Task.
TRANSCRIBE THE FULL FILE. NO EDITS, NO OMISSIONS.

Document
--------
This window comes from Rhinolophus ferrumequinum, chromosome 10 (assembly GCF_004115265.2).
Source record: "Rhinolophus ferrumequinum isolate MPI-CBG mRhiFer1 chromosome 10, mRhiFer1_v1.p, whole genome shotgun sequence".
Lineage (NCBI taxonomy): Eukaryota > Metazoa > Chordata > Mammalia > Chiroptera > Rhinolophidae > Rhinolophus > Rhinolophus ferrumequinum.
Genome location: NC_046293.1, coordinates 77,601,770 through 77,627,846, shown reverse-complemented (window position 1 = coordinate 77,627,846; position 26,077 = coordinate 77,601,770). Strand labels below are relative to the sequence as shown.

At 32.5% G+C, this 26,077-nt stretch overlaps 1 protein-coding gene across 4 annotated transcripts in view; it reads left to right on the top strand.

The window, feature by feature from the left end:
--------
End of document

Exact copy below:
This window comes from Rhinolophus ferrumequinum, chromosome 10 (assembly GCF_004115265.2).
Source record: "Rhinolophus ferrumequinum isolate MPI-CBG mRhiFer1 chromosome 10, mRhiFer1_v1.p, whole genome shotgun sequence".
Lineage (NCBI taxonomy): Eukaryota > Metazoa > Chordata > Mammalia > Chiroptera > Rhinolophidae > Rhinolophus > Rhinolophus ferrumequinum.
Genome location: NC_046293.1, coordinates 77,601,770 through 77,627,846, shown reverse-complemented (window position 1 = coordinate 77,627,846; position 26,077 = coordinate 77,601,770). Strand labels below are relative to the sequence as shown.

At 32.5% G+C, this 26,077-nt stretch overlaps 1 protein-coding gene across 4 annotated transcripts in view; it reads left to right on the top strand.

The window, feature by feature from the left end: